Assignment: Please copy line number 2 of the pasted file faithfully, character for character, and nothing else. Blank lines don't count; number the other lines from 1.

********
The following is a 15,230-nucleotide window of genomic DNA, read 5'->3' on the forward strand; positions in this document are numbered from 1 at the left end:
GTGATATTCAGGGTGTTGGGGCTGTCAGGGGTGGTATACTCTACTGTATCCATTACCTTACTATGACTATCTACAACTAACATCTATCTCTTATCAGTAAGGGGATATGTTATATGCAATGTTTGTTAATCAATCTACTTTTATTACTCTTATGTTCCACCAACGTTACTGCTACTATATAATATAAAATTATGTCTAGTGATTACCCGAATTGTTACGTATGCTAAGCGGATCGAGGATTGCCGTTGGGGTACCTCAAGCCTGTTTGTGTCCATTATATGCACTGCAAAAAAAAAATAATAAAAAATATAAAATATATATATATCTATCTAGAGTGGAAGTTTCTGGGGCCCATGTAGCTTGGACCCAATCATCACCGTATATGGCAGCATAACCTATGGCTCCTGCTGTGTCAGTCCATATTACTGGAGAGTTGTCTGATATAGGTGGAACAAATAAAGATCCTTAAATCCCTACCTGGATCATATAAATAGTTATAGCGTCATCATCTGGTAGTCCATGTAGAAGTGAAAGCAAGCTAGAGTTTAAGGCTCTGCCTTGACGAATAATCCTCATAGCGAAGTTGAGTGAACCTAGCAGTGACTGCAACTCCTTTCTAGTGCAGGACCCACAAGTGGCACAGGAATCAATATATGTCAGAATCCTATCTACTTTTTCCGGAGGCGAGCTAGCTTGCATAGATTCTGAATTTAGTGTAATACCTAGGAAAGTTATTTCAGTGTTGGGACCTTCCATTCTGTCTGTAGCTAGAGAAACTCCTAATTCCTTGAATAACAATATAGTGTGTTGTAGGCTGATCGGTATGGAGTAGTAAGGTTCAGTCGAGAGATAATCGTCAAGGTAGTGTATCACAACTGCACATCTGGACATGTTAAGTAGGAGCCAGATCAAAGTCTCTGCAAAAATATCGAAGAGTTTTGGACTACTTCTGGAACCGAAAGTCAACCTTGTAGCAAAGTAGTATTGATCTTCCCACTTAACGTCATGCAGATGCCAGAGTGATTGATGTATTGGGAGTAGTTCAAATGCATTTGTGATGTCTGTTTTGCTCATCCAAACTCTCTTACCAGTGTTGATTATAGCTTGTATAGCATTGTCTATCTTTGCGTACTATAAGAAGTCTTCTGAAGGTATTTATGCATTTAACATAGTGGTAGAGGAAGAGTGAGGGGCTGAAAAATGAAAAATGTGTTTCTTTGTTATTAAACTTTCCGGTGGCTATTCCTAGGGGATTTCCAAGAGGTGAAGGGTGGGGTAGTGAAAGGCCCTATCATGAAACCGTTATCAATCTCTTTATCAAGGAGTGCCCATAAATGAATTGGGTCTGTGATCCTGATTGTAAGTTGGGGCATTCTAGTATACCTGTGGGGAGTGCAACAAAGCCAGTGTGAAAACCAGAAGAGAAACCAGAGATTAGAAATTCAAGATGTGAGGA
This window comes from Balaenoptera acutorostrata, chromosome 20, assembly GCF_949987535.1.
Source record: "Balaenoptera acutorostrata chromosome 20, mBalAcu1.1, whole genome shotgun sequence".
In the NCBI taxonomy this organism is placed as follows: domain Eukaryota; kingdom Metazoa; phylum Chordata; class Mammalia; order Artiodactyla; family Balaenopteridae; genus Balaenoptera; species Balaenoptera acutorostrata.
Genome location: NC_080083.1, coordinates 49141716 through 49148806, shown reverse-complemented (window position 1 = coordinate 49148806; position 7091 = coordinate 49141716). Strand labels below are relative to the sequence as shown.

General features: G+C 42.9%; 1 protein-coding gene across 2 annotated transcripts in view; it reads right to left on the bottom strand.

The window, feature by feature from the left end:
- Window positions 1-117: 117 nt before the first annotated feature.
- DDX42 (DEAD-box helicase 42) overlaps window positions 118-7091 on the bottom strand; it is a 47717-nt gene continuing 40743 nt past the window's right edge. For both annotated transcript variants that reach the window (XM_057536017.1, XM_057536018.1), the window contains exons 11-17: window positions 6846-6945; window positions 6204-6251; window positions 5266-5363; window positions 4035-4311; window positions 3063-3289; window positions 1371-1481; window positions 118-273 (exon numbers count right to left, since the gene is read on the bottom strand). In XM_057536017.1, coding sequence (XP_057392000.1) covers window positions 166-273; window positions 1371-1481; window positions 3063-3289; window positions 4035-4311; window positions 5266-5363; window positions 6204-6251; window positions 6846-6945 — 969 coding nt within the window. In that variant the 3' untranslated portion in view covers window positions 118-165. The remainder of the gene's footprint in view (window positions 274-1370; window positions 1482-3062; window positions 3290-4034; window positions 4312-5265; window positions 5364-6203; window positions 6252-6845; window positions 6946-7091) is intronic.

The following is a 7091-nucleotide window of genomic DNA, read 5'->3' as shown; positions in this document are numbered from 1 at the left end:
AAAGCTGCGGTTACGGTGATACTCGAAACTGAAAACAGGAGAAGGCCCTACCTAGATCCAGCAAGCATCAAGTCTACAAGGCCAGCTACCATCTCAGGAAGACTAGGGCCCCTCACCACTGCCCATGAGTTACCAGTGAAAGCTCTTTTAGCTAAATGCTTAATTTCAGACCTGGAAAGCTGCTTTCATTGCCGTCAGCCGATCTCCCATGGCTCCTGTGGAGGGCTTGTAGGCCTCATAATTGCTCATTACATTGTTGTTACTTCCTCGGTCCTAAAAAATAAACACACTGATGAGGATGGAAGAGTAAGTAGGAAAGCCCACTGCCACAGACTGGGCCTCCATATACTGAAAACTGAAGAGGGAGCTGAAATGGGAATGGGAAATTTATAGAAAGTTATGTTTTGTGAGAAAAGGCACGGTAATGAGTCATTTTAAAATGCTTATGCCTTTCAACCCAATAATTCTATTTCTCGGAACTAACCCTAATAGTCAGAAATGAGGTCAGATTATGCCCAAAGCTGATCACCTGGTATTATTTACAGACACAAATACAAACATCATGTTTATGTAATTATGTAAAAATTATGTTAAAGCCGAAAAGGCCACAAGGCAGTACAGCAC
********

GTGATATTCAGGGTGTTGGGGCTGTCAGGGGTGGTATACTCTACTGTATCCATTACCTTACTATGACTATCTACAACTAACATCTATCTCTTATCAGTAAGGGGATATGTTATATGCAATGTTTGTTAATCAATCTACTTTTATTACTCTTATGTTCCACCAACGTTACTGCTACTATATAATATAAAATTATGTCTAGTGATTACCCGAATTGTTACGTATGCTAAGCGGATCGAGGATTGCCGTTGGGGTACCTCAAGCCTGTTTGTGTCCATTATATGCACTGCAAAAAAAAAATAATAAAAAATATAAAATATATATATATCTATCTAGAGTGGAAGTTTCTGGGGCCCATGTAGCTTGGACCCAATCATCACCGTATATGGCAGCATAACCTATGGCTCCTGCTGTGTCAGTCCATATTACTGGAGAGTTGTCTGATATAGGTGGAACAAATAAAGATCCTTAAATCCCTACCTGGATCATATAAATAGTTATAGCGTCATCATCTGGTAGTCCATGTAGAAGTGAAAGCAAGCTAGAGTTTAAGGCTCTGCCTTGACGAATAATCCTCATAGCGAAGTTGAGTGAACCTAGCAGTGACTGCAACTCCTTTCTAGTGCAGGACCCACAAGTGGCACAGGAATCAATATATGTCAGAATCCTATCTACTTTTTCCGGAGGCGAGCTAGCTTGCATAGATTCTGAATTTAGTGTAATACCTAGGAAAGTTATTTCAGTGTTGGGACCTTCCATTCTGTCTGTAGCTAGAGAAACTCCTAATTCCTTGAATAACAATATAGTGTGTTGTAGGCTGATCGGTATGGAGTAGTAAGGTTCAGTCGAGAGATAATCGTCAAGGTAGTGTATCACAACTGCACATCTGGACATGTTAAGTAGGAGCCAGATCAAAGTCTCTGCAAAAATATCGAAGAGTTTTGGACTACTTCTGGAACCGAAAGTCAACCTTGTAGCAAAGTAGTATTGATCTTCCCACTTAACGTCATGCAGATGCCAGAGTGATTGATGTATTGGGAGTAGTTCAAATGCATTTGTGATGTCTGTTTTGCTCATCCAAACTCTCTTACCAGTGTTGATTATAGCTTGTATAGCATTGTCTATCTTTGCGTACTATAAGAAGTCTTCTGAAGGTATTTATGCATTTAACATAGTGGTAGAGGAAGAGTGAGGGGCTGAAAAATGAAAAATGTGTTTCTTTGTTATTAAACTTTCCGGTGGCTATTCCTAGGGGATTTCCAAGAGGTGAAGGGTGGGGTAGTGAAAGGCCCTATCATGAAACCGTTATCAATCTCTTTATCAAGGAGTGCCCATAAATGAATTGGGTCTGTGATCCTGATTGTAAGTTGGGGCATTCTAGTATACCTGTGGGGAGTGCAACAAAGCCAGTGTGAAAACCAGAAGAGAAACCAGAGATTAGAAATTCAAGATGTGAGGA